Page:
JET Program Experience


     Japan Exchange and Teaching program (JET) is a government funded program that brings qualified individuals to Japan for the purpose of increasing internationalization and cross cultural understanding. Click here to view the official JET website. 


The Job


Posing with the newly graduated students.

My role was as an Assistant Language Teacher (ALT) in two public junior high schools and five elementary schools in Akita, Japan.

What does it mean to be an ALT? In most cases, it means being the only source of international  exposure students have. It also means being a resource for all Japanese Teachers of English (JTE). Teachers came to me to request class activities, worksheets, and clarification on particular grammar points they didn’t understand.

It also meant learning how to work with all the JTEs in the classroom and adapting to their teaching style to best meet their needs. Often, teachers in Japan wear many hats, and don’t have time to even prepare a lesson plan. When this happened, they would turn to me and ask,  “Do you have anything for class in ten minutes?” I quickly learned to always have something on hand just in case.

Pen-Pal Program


Letters from American students

As ALT, I was the only English teacher at my primary school. I decided the students needed a chance for more international exposure than just me. I organized a pen-pal exchange from two advanced classes with two Language Arts classes from my high school

Christmas cards from Japanese students

Christmas cards from Japanese students

in Ohio.

It was voluntary and we had about 50 students participate. It was set up to be a one time exchange back and forth. If the pen-pals wanted to continue, they had the mailing address and they could continue on their own. The academic requirements for Japanese students are very strict to the textbook, so extra curricular work in the classroom was limited.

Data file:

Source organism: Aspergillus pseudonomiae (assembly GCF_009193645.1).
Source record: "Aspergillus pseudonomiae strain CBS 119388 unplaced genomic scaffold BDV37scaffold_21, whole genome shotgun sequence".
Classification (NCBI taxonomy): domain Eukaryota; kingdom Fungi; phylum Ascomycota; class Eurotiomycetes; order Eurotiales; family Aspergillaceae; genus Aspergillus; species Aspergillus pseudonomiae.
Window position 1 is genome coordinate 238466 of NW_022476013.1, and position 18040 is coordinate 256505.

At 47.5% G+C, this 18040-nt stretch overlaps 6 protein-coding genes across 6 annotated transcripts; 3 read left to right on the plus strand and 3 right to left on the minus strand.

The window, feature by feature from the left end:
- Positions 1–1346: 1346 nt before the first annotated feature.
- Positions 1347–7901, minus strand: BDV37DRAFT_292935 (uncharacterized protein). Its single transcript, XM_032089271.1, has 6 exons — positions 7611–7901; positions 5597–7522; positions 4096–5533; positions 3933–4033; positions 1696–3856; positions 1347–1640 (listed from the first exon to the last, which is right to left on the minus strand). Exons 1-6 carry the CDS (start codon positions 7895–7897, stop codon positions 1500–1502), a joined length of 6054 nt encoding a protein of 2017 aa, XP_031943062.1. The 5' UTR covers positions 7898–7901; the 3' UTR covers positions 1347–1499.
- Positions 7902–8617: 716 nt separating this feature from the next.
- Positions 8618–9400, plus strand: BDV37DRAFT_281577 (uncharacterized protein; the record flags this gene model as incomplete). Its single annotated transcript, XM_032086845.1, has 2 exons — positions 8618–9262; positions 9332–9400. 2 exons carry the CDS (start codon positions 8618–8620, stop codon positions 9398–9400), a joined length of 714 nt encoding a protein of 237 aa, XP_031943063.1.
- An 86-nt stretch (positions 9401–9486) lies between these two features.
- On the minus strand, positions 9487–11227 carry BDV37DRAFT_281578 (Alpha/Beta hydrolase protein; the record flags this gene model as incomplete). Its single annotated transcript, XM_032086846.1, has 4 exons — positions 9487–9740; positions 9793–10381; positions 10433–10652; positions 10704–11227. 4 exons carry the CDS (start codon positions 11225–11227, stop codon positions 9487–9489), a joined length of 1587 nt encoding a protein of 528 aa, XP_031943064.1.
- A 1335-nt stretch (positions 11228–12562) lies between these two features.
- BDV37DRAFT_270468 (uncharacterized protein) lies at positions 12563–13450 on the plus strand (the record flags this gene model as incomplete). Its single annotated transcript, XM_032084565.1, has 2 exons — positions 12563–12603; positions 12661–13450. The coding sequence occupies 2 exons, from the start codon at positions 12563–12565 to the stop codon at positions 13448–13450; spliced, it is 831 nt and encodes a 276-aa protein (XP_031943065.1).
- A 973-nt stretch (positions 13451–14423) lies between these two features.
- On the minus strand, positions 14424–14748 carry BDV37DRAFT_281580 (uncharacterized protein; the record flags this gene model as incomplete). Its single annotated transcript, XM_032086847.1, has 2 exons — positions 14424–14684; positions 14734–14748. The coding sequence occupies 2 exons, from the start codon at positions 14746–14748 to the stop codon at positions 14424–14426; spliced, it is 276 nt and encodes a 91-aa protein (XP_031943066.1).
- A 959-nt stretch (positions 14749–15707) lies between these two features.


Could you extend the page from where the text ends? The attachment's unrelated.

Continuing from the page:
English Board and Post Box


My English board and post box

I also had an English board and post box. On the board were pictures of my most recent trips and simple text talking about each picture. I attached a postbox  I made that students could use to write letters to me.

This was especially useful for the special education students. They were very shy but wanted to ask me many questions so often, they would write letters in English, with the help of the special education teacher, and drop them in the mailbox. I would then write back and if I had extra time during the day, come to their class and talk more in depth about my answers. I was very fortunate that their teacher spoke excellent English and was incredibly goodhearted.


Speech Contest Coaching


Being awarded first place

Being awarded first place

One of my favorite extra things to do was working with the speech contest students. In Japan, once a year, each district has an English speech competition. There are two sub categories: recitation and speech.

Recitation was a student memorizing a story from the text book and then presenting it without any notes or reference materials. Speech is where the student writes their own speech based on a life experience and then memorizes it and presents it with out any reference material. Both types of presentations may not use a microphone.